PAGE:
Williams v. Klopotoski et al, No. 3:2010cv01472 - Document 59 (M.D. Pa. 2012)

Court Description: MEMORANDUM and ORDER granting Dfts' 48 Motion for Summary Judgment ; Clerk of Court is directed to CLOSE case.Signed by Honorable James M. Munley on 12/12/12 (sm)
Download PDF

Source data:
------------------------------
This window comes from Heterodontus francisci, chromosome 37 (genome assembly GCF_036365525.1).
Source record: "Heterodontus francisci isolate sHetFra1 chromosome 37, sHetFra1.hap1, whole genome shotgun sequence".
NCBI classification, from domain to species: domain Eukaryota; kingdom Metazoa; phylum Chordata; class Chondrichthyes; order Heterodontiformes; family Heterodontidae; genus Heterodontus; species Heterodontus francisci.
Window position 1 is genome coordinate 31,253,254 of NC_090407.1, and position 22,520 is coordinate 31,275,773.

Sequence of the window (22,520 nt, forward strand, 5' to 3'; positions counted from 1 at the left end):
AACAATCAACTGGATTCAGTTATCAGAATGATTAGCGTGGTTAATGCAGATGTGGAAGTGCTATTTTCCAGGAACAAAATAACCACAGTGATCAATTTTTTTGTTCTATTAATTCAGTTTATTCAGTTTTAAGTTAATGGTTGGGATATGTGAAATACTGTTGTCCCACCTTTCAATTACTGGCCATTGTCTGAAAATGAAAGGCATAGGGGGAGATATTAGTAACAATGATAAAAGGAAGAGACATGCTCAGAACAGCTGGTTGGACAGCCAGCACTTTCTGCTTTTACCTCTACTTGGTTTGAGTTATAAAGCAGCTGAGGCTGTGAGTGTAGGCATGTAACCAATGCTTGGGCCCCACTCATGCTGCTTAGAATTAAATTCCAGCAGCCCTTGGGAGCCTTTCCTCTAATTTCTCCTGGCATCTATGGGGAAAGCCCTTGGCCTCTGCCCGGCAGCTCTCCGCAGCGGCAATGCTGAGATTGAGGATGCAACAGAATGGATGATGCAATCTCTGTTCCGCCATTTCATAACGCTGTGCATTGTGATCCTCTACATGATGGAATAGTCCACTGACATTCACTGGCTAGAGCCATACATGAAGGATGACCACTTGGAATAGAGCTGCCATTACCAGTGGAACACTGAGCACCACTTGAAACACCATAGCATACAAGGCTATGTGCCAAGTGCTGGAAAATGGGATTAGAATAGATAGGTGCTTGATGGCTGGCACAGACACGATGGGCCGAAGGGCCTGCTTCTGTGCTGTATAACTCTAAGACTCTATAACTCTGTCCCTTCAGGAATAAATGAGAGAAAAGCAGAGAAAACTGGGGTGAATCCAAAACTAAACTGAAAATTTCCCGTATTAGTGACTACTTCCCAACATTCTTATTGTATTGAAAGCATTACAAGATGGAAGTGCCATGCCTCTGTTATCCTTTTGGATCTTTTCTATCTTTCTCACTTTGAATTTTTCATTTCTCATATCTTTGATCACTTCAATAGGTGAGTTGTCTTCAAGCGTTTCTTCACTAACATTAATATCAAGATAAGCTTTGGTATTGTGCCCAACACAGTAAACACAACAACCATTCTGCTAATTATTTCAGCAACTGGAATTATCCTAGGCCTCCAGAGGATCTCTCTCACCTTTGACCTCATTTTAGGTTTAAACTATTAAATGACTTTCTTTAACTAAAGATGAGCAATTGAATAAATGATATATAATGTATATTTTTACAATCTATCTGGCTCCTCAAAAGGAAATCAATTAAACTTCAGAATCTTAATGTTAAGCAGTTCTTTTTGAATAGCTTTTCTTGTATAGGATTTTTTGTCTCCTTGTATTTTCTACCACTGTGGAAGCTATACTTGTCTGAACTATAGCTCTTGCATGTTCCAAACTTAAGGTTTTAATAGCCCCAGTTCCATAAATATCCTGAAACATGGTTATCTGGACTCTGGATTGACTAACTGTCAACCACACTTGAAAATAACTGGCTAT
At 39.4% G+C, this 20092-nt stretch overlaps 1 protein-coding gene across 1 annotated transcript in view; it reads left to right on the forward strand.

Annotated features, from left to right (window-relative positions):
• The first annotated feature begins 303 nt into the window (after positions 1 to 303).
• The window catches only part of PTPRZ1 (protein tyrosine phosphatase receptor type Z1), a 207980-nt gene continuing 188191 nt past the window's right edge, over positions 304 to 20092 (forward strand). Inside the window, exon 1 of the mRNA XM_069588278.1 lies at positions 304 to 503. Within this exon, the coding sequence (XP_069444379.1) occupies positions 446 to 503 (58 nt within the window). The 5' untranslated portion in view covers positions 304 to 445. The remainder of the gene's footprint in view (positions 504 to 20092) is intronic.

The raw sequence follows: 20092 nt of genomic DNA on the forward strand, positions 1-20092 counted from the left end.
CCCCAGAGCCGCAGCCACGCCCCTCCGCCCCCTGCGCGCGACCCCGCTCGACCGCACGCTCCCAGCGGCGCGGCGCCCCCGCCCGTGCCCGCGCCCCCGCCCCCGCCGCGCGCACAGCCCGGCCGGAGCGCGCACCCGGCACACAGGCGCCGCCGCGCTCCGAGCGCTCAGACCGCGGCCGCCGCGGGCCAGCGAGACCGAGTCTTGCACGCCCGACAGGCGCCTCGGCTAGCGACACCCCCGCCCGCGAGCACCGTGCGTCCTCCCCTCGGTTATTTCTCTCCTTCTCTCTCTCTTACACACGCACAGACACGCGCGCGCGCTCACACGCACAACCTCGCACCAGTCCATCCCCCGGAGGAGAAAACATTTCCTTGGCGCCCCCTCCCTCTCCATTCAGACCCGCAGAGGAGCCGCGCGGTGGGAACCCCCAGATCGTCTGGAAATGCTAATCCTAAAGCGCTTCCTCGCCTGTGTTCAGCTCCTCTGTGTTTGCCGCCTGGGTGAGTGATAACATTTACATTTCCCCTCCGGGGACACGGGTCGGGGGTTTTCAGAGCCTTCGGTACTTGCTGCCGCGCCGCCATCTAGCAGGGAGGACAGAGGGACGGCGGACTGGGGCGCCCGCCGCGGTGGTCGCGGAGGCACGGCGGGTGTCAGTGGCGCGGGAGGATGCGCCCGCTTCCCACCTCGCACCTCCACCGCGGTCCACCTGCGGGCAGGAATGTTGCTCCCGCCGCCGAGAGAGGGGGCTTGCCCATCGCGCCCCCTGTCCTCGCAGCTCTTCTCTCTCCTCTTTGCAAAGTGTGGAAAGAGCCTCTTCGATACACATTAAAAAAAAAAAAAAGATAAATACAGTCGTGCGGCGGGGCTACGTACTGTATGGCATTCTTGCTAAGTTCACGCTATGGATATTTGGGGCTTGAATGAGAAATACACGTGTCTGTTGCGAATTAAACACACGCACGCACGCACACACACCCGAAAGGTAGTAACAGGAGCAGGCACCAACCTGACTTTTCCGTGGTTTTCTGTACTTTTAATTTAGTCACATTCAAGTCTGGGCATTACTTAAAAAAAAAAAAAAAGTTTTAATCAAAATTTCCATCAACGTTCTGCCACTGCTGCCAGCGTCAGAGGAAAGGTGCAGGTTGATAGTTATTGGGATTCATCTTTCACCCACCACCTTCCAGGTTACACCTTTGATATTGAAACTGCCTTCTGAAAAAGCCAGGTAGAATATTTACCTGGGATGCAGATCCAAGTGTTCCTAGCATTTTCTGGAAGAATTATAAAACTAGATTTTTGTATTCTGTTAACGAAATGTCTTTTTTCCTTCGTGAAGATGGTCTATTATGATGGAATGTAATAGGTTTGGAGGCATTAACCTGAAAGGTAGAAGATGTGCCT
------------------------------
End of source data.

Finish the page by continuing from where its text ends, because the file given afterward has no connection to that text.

Williams v. Klopotoski et al Doc. 59 IN THE UNITED STATES DISTRICT COURT FOR THE MIDDLE DISTRICT OF PENNSYLVANIA JOYE WILLIAMS, : : Plaintiff : : v. : CIVIL NO. 3:10-CV-1472 : SUPERINTENDENT KLOPOTOSKI, : (Judge Munley) et al., : : Defendants : :::::::::::::::::::::::::::::::::::::::::::::::::::::::::::::::::::::::::::::::::::::::::::::::::::::::::::::::::::::::::::::::::: MEMORANDUM Background This pro se civil rights action pursuant to 42 U.S.C. § 1983 was filed by Joye Williams (“Plaintiff”) regarding his prior confinement at the State Correctional Institution, Dallas, Pennsylvania (“SCI-Dallas”).1 Named as Defendants are the following SCI-Dallas officials: ex-Superintendent Michael Klopotoski; Major Lawrence Mahally; as well as Lieutenants Fritz Bleich and David Mosier. According to the Complaint, Williams has been incarcerated since 1995. During September, 2007, Plaintiff was transferred to SCI-Dallas. Approximately one year later, Plaintiff was assigned to a single cell in the SCI-Dallas Restricted Housing Unit (“RHU”). See Doc. 2, ¶ 13. Williams claims that during the eight (8) months he was confined in 1 Williams is presently confined at the Smithfield State Correctional Institution, Huntingdon, Pennsylvania (SCI-Smithfield). 1 Dockets.Justia.com the RHU he “was forced to live in constant illumination 24 hours a day.” Doc. 2, ¶ 1. Specifically, the Complaint explains that the main florescent lights in the RHU were kept on from 6:00 a.m. until 12:00 p.m then the bright night light comes on from 12:00 p.m. until 6:00 a.m..2 See id. at ¶ 19. Plaintiff contends that the policy/practice of allowing lights to be kept on for 24 hours each day is unconstitutional. See id. at ¶ 21. Williams alleges that there is no legitimate penological justification for the excessive lighting which purportedly caused him to suffer lack of sleep, optical problems including seeing spots and perceptual spheres, headaches, a stoppage of sensory stimulation, and lack of concentration.3 He concludes that the “constant illumination” and Defendants’ deliberate indifference to that condition violated his rights under the Eighth Amendment. Id. at ¶ 34. His Complaint further asserts that Superintendent Klopotoski and Lieutenant Mosier acted improperly when they denied his administrative grievances wherein he complained about the alleged excessive lighting. Plaintiff seeks compensatory and punitive damages as well as declaratory relief. By Memorandum and Order dated May 18, 2011, this Court partially granted Defendants’ motion to dismiss Plaintiff’s Complaint. See Doc. 22. Specifically, Williams’ monetary damage claims brought against Defendants in their official capacities 2 The lights are described 2 four foot long lights of about 64 watts and without a plastic cover to prevent glare. 3 The Complaint adds that Williams has been placed on multiple medications due to the physical problems caused by the purportedly excessive lighting. 2 were dismissed on the basis that such allegations are deemed to be claims against the state itself and thus, barred by the Eleventh Amendment. Second, dismissal was granted in favor of Defendants Klopotoski and Mosier with respect to any claims solely stemming from their review of Plaintiff’s grievances and administrative appeals. Third, dismissal was granted with respect to any claim regarding the use of night security lights in Plaintiff’s RHU cell.4 However, Plaintiff’s contention that excessive use of the main lights in the SCI-Dallas RHU violated his Eighth Amendment rights was allowed to proceed. By Order dated January 20, 2012, page 8 of the May 18, 2011 Memorandum and Order was corrected to reflect that the SCI-Dallas main florescent lights at issue in this matter are located in Plaintiff’s cell not in the RHU hallway. See Doc. 45. Presently pending is Defendants’ motion requesting entry of summary judgment. See Doc. 48. The motion which has been fully briefed is ripe for consideration. Discussion Defendants contend that they are entitled to entry of summary judgment with respect to Plaintiff’s surviving claims on the grounds that: (1) Plaintiff failed to exhaust his administrative remedies; (2) the SCI-Dallas RHU lights do not constitute cruel and unusual punishment under the Eighth Amendment; and (3) there was no deliberate indifference to any serious risk of harm to the Plaintiff. 4 Specifically, the low wattage RHU night light which was on between midnight and 6: 00 a.m. each day. 3 Standard of Review Summary judgment is proper if “the pleadings, the discovery and disclosure materials on file, and any affidavits show that there is no genuine issue as to any material fact and that the movant is entitled to a judgment as a matter of law.” Fed. R. Civ. P. 56(c); See also Saldana v. Kmart Corp., 260 F.3d 228, 231-32 (3d Cir. 2001). A factual dispute is “material” if it might affect the outcome of the suit under the applicable law. Anderson v. Liberty Lobby, Inc., 477 U.S. 242, 248 (1986). A factual dispute is “genuine” only if there is a sufficient evidentiary basis that would allow a reasonable factfinder to return a verdict for the non-moving party. Id. at 248. The court must resolve all doubts as to the existence of a genuine issue of material fact in favor of the non-moving party. Saldana, 260 F.3d at 232; see also Reeder v. Sybron Transition Corp., 142 F.R.D. 607, 609 (M.D. Pa. 1992). Unsubstantiated arguments made in briefs are not considered evidence of asserted facts. Versarge v. Township of Clinton, 984 F.2d 1359, 1370 (3d Cir. 1993). Once the moving party has shown that there is an absence of evidence to support the claims of the non-moving party, the non-moving party may not simply sit back and rest on the allegations in its complaint. See Celotex Corp. v. Catrett, 477 U.S. 317, 324 (1986). Instead, it must “go beyond the pleadings and by [its] own affidavits, or by the depositions, answers to interrogatories, and admissions on file, designate specific facts showing that there is a genuine issue for trial.” Id. (internal quotations omitted); see also Saldana, 260 F.3d at 232 (citations omitted). Summary judgment should be granted 4 where a party “fails to make a showing sufficient to establish the existence of an element essential to that party’s case, and on which that party will bear the burden at trial.” Celotex, 477 U.S. at 322-23. “‘Such affirmative evidence – regardless of whether it is direct or circumstantial – must amount to more than a scintilla, but may amount to less (in the evaluation of the court) than a preponderance.’” Saldana, 260 F.3d at 232 (quoting Williams v. Borough of West Chester, 891 F.2d 458, 460-61 (3d Cir. 1989)). Administrative Exhaustion Plaintiff’s Complaint acknowledges that there was an available administrative grievance procedure at SCI-Dallas during the relevant time period. See Doc. 2, ¶ 9. Williams adds that he filed grievances “relating to this complaint and completed the process to the greatest extent possible.” Id. at ¶ 10. Defendants concede that Plaintiff appealed to final administrative review one grievance regarding the SCI-Dallas RHU lighting, Grievance No. 249585 dated November 6, 2008. However, because this grievance only specifically named Lieutenant Bleich, Defendants’ summary judgment motion argues that “Plaintiff is in procedural default as to the other defendants.” Doc. 49, p. 6. Section 1997e(a) of title 42 U.S.C. provides: No action shall be brought with respect to prison conditions under Section 1979 of the Revised Statutes of the United States (42 U.S.C. 1983), or any other federal law, by a prisoner confined in any jail, prison, or other correctional facility until such administrative remedies as are available are 5 exhausted. Section 1997e(a) requires administrative exhaustion “irrespective of the forms of relief sought and offered through administrative avenues.” Porter v. Nussle, 122 S.Ct. 983, 992 (2002); Booth v. Churner, 532 U.S. 731, 741 n. 6 (2001). Claims for monetary relief are not excused from the exhaustion requirement. Nyhuis v. Reno, 204 F.3d 65, 74 (3d Cir. 2000). Dismissal of an inmate’s claim is appropriate when a prisoner has failed to exhaust his available administrative remedies before bringing a civil rights action. Ahmed v. Sromovski, 103 F. Supp. 2d 838, 843 (E.D. Pa. 2000). “[E]xhaustion must occur prior to filing suit, not while the suit is pending.” Tribe v. Harvey, 248 F.3d 1152, 2000 WL 167468, *2 (6th Cir. 2000)(citing Freeman v. Francis, 196 F.3d 641, 645 (6th Cir. 1999)); Oriakhi v. United States, 165 Fed. Appx. 991, 993 (3d Cir. 2006). The United States Supreme Court in Jones v. Bock, 549 U.S. 199, 219 (2007), stated that the primary purpose of the exhaustion requirement is to allow “a prison to address complaints about the program it administers before being subjected to suit, reducing litigation to the extent complaints are satisfactorily resolved, and improving litigation that does occur by leading to the preparation of a useful record.” Id. The administrative exhaustion mandate also implies a procedural default component. Spruill v. Gillis 372 F.3d 218, 222 (3d Cir. 2004). As explained by the Third Circuit Court of Appeals, a procedural default rule “prevents an end-run around the exhaustion requirement.” Id. at 230. It also ensures 6 “prisoner compliance with the specific requirements of the grievance system” and encourages inmates to pursue their administrative grievances “to the fullest.” Id. Similarly, the Supreme Court has observed that proper exhaustion of available administrative remedies is mandatory, meaning that prisoners must comply with the grievance system’s procedural rules, including time limitations. Woodford v. Ngo, 548 U.S. 81 (2006). “There is no futility exception” to the exhaustion requirement.” Brown v. Croak, 312 F.3d 109, 112 (3d cir. 2002) (citing Nyhuis, 204 F.3d at 75. The Third Circuit Court of Appeals reiterated its no futility exception by rejecting an inmate’s argument that exhaustion should be excused because prisoner grievances were regularly rejected. Hill v. Smith, 186 Fed. Appx. 271, 274 (3d Cir. 2006). The Court of Appeals has also rejected “sensitive’ subject matter or ‘fear of retaliation’ as a basis for excusing a prisoner’s failure to exhaust.” Pena-Ruiz v. Solorzano, 281 Fed. Appx. 110, 113 (3d Cir. 2008). An inmate is not required to specifically plead or demonstrate exhaustion in his or her complaint. See, Jones, 549 U.S. at 216; see also Ray v. Kertes, 285 F.3d 287 (3d Cir. 2002)(a prisoner does not have to allege in his complaint that he has exhausted administrative remedies). Rather, pursuant to the standards announced in Williams v. Runyon, 130 F.3d 568, 573 (3d Cir. 1997), it is the burden of a defendant asserting the defense of non-exhaustion to plead and prove it.5 The Pennsylvania Department of Corrections (“DOC”) has established a 5 In Mitchell v. Horn, 318 F.3d 523, 529 (3d Cir. 2003), the United States Court of Appeals for the Third Circuit similarly stated that “[f]ailure to exhaust administrative remedies is an affirmative defense for the defendant to plead.” 7 Consolidated Inmate Grievance Review System which has been periodically amended. Section V of DC-ADM 804 (effective December 8, 2010) states that “every individual committed to its custody shall have access to a formal procedure through which to seek the resolution of problems or other issues of concern arising during the course of confinement.” See Doc. 29, p. 8. It adds that the formal procedure shall be known as the Inmate Grievance System and provides a forum of review and two (2) avenues of appeal. Section VI ("Procedures") of DC-ADM 804 provides that, after attempted informal resolution of the problem, a written grievance may be submitted to the Facility Grievance Coordinator within fifteen (15) working days after the events upon which the claims are based, but allowances of extensions of time will be granted under certain circumstances. An appeal from the Grievance Coordinator's Initial Review decision may be made in writing within ten (10) working days to the Facility Manager or Superintendent. A final written appeal may be presented within fifteen (15) working days to the Secretary’s Office of Inmate Grievances and Appeals (SOIGA). A prisoner, in seeking review through the DOC grievance system, may include reasonable requests for compensation or other legal relief normally available from a court. However, an improperly submitted grievance will not be reviewed. The Third Circuit Court of Appeals has recognized that under the DOC’s administrative review system a prisoner’s grievance should identify specific persons, if practicable. Spruill, 372 F.3d at 234. It held that an unexplained failure to identify a responsible prison official in a grievance constitutes a procedural default of the claim. The Court of Appeals added that the prison’s grievance process could excuse such a procedural 8 default by identifying the unidentified person and acknowledging that they were fairly within the compass of the prisoner’s grievance. However, in Jones, 549 U.S. at 219, the United States Supreme Court established that “exhaustion is not per se inadequate simply because an individual later sued was not named in the grievances.” Under the standards announced by the Supreme Court in Jones, the failure of Williams’ grievance to specifically name Klopotoski, Mosier and Mahally does not by itself necessarily warrant entry of dismissal for non-exhaustion. Second, since the substance of the Plaintiff’s pending claims against those Defendants was included in his grievance, the request for entry of summary judgment on the basis of non-exhaustion will be denied. Eighth Amendment Plaintiff describes his surviving claim as asserting that he was subjected to “continuous cell lighting from 6am to 12 midnight.” Doc. 52, p. 6. Williams adds that this practice was unconstitutional and lacked a legitimate penological justification. He notes that there was an abundance of natural light in the RHU. Defendants’ second argument contends that “no reasonable jury could find that the daytime lighting in the RHU constituted cruel and unusual punishment.” Doc. 49, p. 7. They add that the lighting in the RHU cells was not excessive and of minimal wattage. In addition, the “stronger lights are not on during most of the night and did not interfere with Plaintiff’s sleep.” Id. Finally, it is argued that there are legitimate penological reasons for having daytime lighting. In support of their arguments, Defendants have submitted a declaration under 9 penalty of perjury by Lieutenant Bleich. See Doc. 51, Attachment 5, p. 79. Bleich acknowledges that prior to 2008 SCI-Dallas RHU prisoners could control the lighting in their cell and be in total darkness. However, due to security concerns, for instance it was difficult for correctional staff to see into the cells, new security enhancements were put in place. As part of those enhancements, prison staff was given control of the lighting in RHU cells. Bleich further states that the RHU main cell lights are necessary in that they permit staff to look into the cells while making their rounds and confirm that the prisoners are “present, uninjured or sick.” Id. at ¶ 6. The Defendant adds that if inmates controlled their lighting they “could hide from staff and throw liquids or other objects at staff.” Id. at ¶ 8.6 Moreover, the lighting aids with the daily rounds of the RHU because if not for the lights it would be difficult to see into the cells without the use of a flashlight. In addition, daytime routines such as the distribution of meals and medications and the taking of inmate counts also benefit form having lighted cells. Bleich concludes by noting that he was unaware of any serious medical problems caused by the RHU lights and that those light remained on until final medications were dispensed “around 11:00 p.m.” Id. at ¶ 6. A supporting sworn declaration by Lieutenant Mosier (Id. at Attachment 6) reiterates the security concerns expressed by Bleich. Mosier likewise states that he did not consider the lighting to be excessive and had no knowledge that employment of the lights created any health risk adding that the main RHU lights “is required because staff and 6 One security risk cited by Bleich was that sometimes prisoners throw cups of urine at guards. 10 must be able to safely ambulate the ranges for daily routines (i.e. showers, yard, medication, feeding).” Id. at ¶ 6. Major Mahally has also submitted a declaration under penalty of perjury which echoes the security concerns and expressed by both Bleich and Mosier and adding that RHU rounds are conducted on an hourly basis and that “nurses and escort officers were having problems seeing into the cells at night to check if the inmates were taking their medications.” Id. Attachment 4, p. 74. Mahally also opines that he did not believe that the lights were excessive or harmful. A sworn supporting declaration by Superintendent Klopotoski likewise expresses the opinion that the lights were not excessive, promoted institutional safety, and did not pose a health risk. The former Superintendent’s declaration also provides that the two main cell lights are turned off between 11:00 p.m. and midnight each day. See id. at Attachment 3, ¶ 3. The Eighth Amendment’s prohibition of cruel and unusual punishment imposes duties on prison officials to provide prisoners with the basic necessities of life, such as food, clothing, shelter, sanitation, medical care and personal safety. See Farmer v. Brennan, 511 U.S. 825, 832 (1994); Helling v. McKinney, 509 U.S. 25, 31 (1993). Prison conditions may amount to cruel and unusual punishment if they cause “unquestioned and serious deprivations of basic human needs ... [that] deprive inmates of the minimal civilized measure of life’s necessities.” Tillman v. Lebanon County Correctional Facility, 221 F.3d 410 (3d Cir. 2000). In reviewing conditions of confinement claims, courts have stressed that the duration of the complainant’s exposure to the alleged unconstitutional conditions and the “totality of the circumstances” are critical to a finding of cruel and inhumane treatment. 11 Moreover, the focus must be on the deprivation of a particular basic necessity. As explained in Wilson v. Seiter, 501 U.S. 294, 304-05 (1991): Some conditions of confinement may establish an Eighth Amendment violation ‘in combination’ when each would not do so alone, but only when they have a mutually enforcing effect that produces the deprivation of a single, identifiable human need such as food, warmth, or exercise – for example, a low cell temperature at night combined with a failure to issue blankets. To say that some prison conditions may interact in this fashion is a far cry from saying that all prison conditions are a seamless web for Eighth Amendment purposes. Nothing so amorphous as ‘overall conditions’ can rise to the level of cruel and usual punishment when no specific deprivation of a single human need exists. In addition to showing conditions that pose a risk of serious harm, the inmate must show that the prison official responsible for the conditions of confinement acted with “a sufficiently culpable state of mind.” Id. at 298. A prison official violates the Eighth Amendment when he acts with deliberate indifference to a known objectively serious risk to a prisoner’s health or safety. See Farmer, 511 U.S. at 837; Beers-Capitol v. Whetzel, 256 F. 3d 120, 125 (3d Cir. 2001). This requirement of actual knowledge means that “the official must both be aware of facts from which the inference could be drawn that a substantial risk of serious harm exists, and he must also draw the inference.” Farmer, 511 U.S. at 837. Williams was incarcerated at SCI-Dallas between September 27, 2007 and September 22, 2009. Plaintiff was held in the SCI-Dallas RHU from September 29, 2008 until April 22, 2009 and from July 7, 2009 until August 5, 2009. While in the RHU Plaintiff lived in three (3) separate cells. 12 The parties agree that prison staff and inmates must be able to safely travel through the RHU and that correctional officers must be able to view the inside of each cell. It is equally undisputed that Plaintiff was unable to control the lighting in his RHU cell and was forbidden form covering or modifying the RHU cell lights. It is also undisputed that the lighting at issue came from a light fixture on the wall above the desk of Williams’ RHU cell. This fixture consists of two fluorescent bulbs which stayed on from 6:00 a.m. until 11:00 p.m. to midnight each day. Specifically, the challenged lighting stayed on until after the final distribution of medication each night.7 However, it is undisputed that the lights were not on between the hours of midnight to 6:00 a.m. daily. According to the parties, the bulbs were either 28 or 32 watts each. See Doc. 53, ¶ 4.8 There is also a factual dispute as to whether the lights in Williams’s RHU cell had a plastic cover.9 Those factual differences are not of such magnitude as to affect the disposition of the pending summary judgment request. Moreover, the Court for purpose of disposing of this summary judgment motion will rely upon Plaintiff’s version of those disputed facts. 7 It is undisputed that a written notice by Major Mahally dated February 26, 2009 notified the SCI-Dallas RHU inmates that the standard procedure in the RHU would be that the night lights in the RHU would be activated and the main lights turned off when “the days final medication has been dispensed.” Doc. 51, Attachment 2, p. 43. 8 There was also a smaller watt security night light in Plaintiff’s RHU cell. This Court previously concluded that the employment of that security night light was constitutionally acceptable. 9 It is unclear as to whether Plaintiff is claiming that all three of the RHU cells which he lived in were missing plastic covers for the lighting at issue. 13 According to copies institutional grievances accompanying the Complaint and Plaintiff’s own deposition testimony, while at SCI-Dallas Williams was treated for anxiety disorder and given various medications.10 A copy of a March 3, 2009 administrative request which accompanies the Complaint acknowledges that Plaintiff was placed on the medication Sinequin and was being treated by a psychiatrist J. Jesse M.D.11 See Doc. 2, Exhibit G. Plaintiff is still taking psychotropic medications at SCI-Smithfield, and two of his medications have been increased since arriving at SCI-Smithfield. Plaintiff’s opposing brief notes that each of the 25 RHU cells had a window and the entire wall in front of the cells were windows “which made it difficult” to sleep. Doc. 52, p. 7. It has also been established that Williams had the option of turning away from the lights when sleeping and facing the wall of his cell. As previously noted by this Court’s May 18, 2011 Memorandum and Order, requiring inmates to live in constant illumination may under certain circumstances rise to the level of a constitutional violation. Bacon v. Minner, 229 Fed. Appx. 96, 100 (3d Cir. 2007); see also Sims v. Piazza, 2009 WL 3147800 *23 (M.D. Pa. Sept. 28, 2009)(Kosik, J.). However, in Bacon, the Court concluded that a claim that the main lights in a segregated housing unit which “were turned on between the hours of 8:30 am and 11:30 pm” as well 10 Plaintiff’s deposition testimony acknowledges that he suffers from anxiety disorder. See Doc. 51, Attachment 1, p. 13. However, since Plaintiff’s institutional medical/mental health records have not been submitted for consideration it is unclear as to when he was diagnosed with anxiety disorder or if any medical professional has opined that the RHU lighting was the cause of, or aggravated Williams’ anxiety disorder. 11 A copy of an earlier grievance filed by Plaintiff indicates that he was not seen by Dr. Jesse until some time after December 4, 2008. See id. at Exhibit F. 14 as between “4:45 am and 7:00 am” did not rise to the level of a constitutional violation because the plaintiff did not allege that he was subject to constant illumination or had suffered any significant medical problem due to the purportedly excessive illumination. The Court concluded that Inmate Bacon’s claims “were not objectively serious to warrant constitutional protection.” Id. As was the case in Bacon this is not a case of constant illumination with respect to the two main RHU cell lights, rather, the two florescent bulbs were left on a maximum of 18 hours a day, never past midnight, with a significant portion of that time period being the daytime hours. It is especially noted that Plaintiff has also not presented this Court with any expert testimony whatsoever which could establish that the challenged lighting caused him to suffer any actual health problems. While there are documents which showed that Plaintiff was placed on the medication Sinequin by Doctor Jesse in late 2008 or early 2009, there is no evidence in the record that could establish that said medication was specifically prescribed for a condition caused by the RHU lighting at issue herein. 12 In conclusion, in light of the legitimate RHU security and safety concerns established by the Defendants’ supporting declarations as well as Plaintiff ‘s failure to 12 In his deposition testimony, Plaintiff admitted that he had no expert medical witnesses. See Doc. 51, Attachment 1, p. 25. He has also not provided the Court with any indication that he has supporting evidence from any expert which could show that he was harmed by the RHU lighting. Moreover, copies of Plaintiff’s institutional medical records have not been submitted for consideration by this Court. In light of the above this Court simply cannot conclude that Williams was placed on medication due to the RHU lights. It is also noted that Plaintiff offers no explanation as to why his medication has been increased despite the fact that he is no longer housed in the RHU and has been transferred from SCI-Dallas. 15 show any resulting injury, the relatively low level of illumination which admittedly did not exceed 18 hours per day is insufficient to rise to the level of a constitutional violation under the Eighth Amendment violation. While the parties acknowledge that Williams is being treated for an anxiety disorder, Plaintiff has not submitted any expert medical evidence nor has this Court been presented with any medical evidence whatsoever which could establish that Plaintiff developed this anxiety disorder or any other medical problems as a result of the challenged RHU lighting. In the event, that Plaintiff can produce such evidence he may file a motion for reconsideration within fourteen (14) days of the date of this Memorandum and Order. See Stewart v. Beard, 2011 WL 3155343 (M.D. Pa. July 30, 201)(Caputo, J.)(constant illumination in RHU where prisoner had failed to show any resulting serious medical problem was constitutional). Pendent Jurisdiction Defendants also request that this Court decline supplemental jurisdiction over any remaining pendent state law claims. See Doc. 49, p. 15, n. 1. Federal courts have jurisdiction over state claims which are related to the federal claims and result from a common nucleus of operative facts. See United Mine Workers v. Gibbs, 383 U.S. 715, 725 (1966); see also Aldinger v. Howard, 427 U.S. 1, 9 (1976). Supplemental jurisdiction may be declined over a claim when the court has dismissed all claims over which it has original jurisdiction. See 28 U.S.C. § 1367(c)(3) (1997). Decisions regarding pendent jurisdiction should be premised on considerations of judicial 16 economy, convenience and fairness to the litigants. New Rock Asset Partners v. Preferred Entity Advancements, 101 F.3d 1492, 1505 (3d Cir. 1996)(citation omitted). Once jurisdiction has been exercised over the state claim, elimination of the federal claim does not deprive the court of jurisdiction to adjudicate the pendent claim. Id. (citing Lentino v. Fringe Emp. Plans, Inc., 611 F. 2d 474, 479 (3d Cir. 1979)). However, when the federal claim is dismissed prior to trial, a district court should decline to decide the pendent state claims, “unless considerations of judicial economy, convenience, and fairness provide an affirmative justification for doing so.” Borough of West Mifflin v. Lancaster, 45 F.3d 780, 788 (3d Cir. 1995). In light of this Court’s determination that Defendants are entitled to entry of summary judgment with respect to Plaintiff’s federal claims, jurisdiction will be declined with respect to any pendent state law claims. An appropriate Order will enter. BY THE COURT: s/James M. Munley JUDGE JAMES M. MUNLEY United States District Court 17 IN THE UNITED STATES DISTRICT COURT FOR THE MIDDLE DISTRICT OF PENNSYLVANIA JOYE WILLIAMS, : : Plaintiff : : v. : CIVIL NO. 3:10-CV-1472 : SUPERINTENDENT KLOPOTOSKI, : (Judge Munley) et al., : Defendants : :::::::::::::::::::::::::::::::::::::::::::::::::::::::::::::::::::::::::::::::::::::::::::::::::::::::::::::::::::::::::::::::::::: ORDER AND NOW, to wit, this 12th day of December, 2012, for the reasons set forth in the foregoing Memorandum, it is hereby ORDERED that: 1. Defendants’ motion for summary judgment (Doc.48) is GRANTED. 2. The Clerk of Court is directed to CLOSE the case. BY THE COURT: s/James M. Munley JUDGE JAMES M. MUNLEY United States District Court 18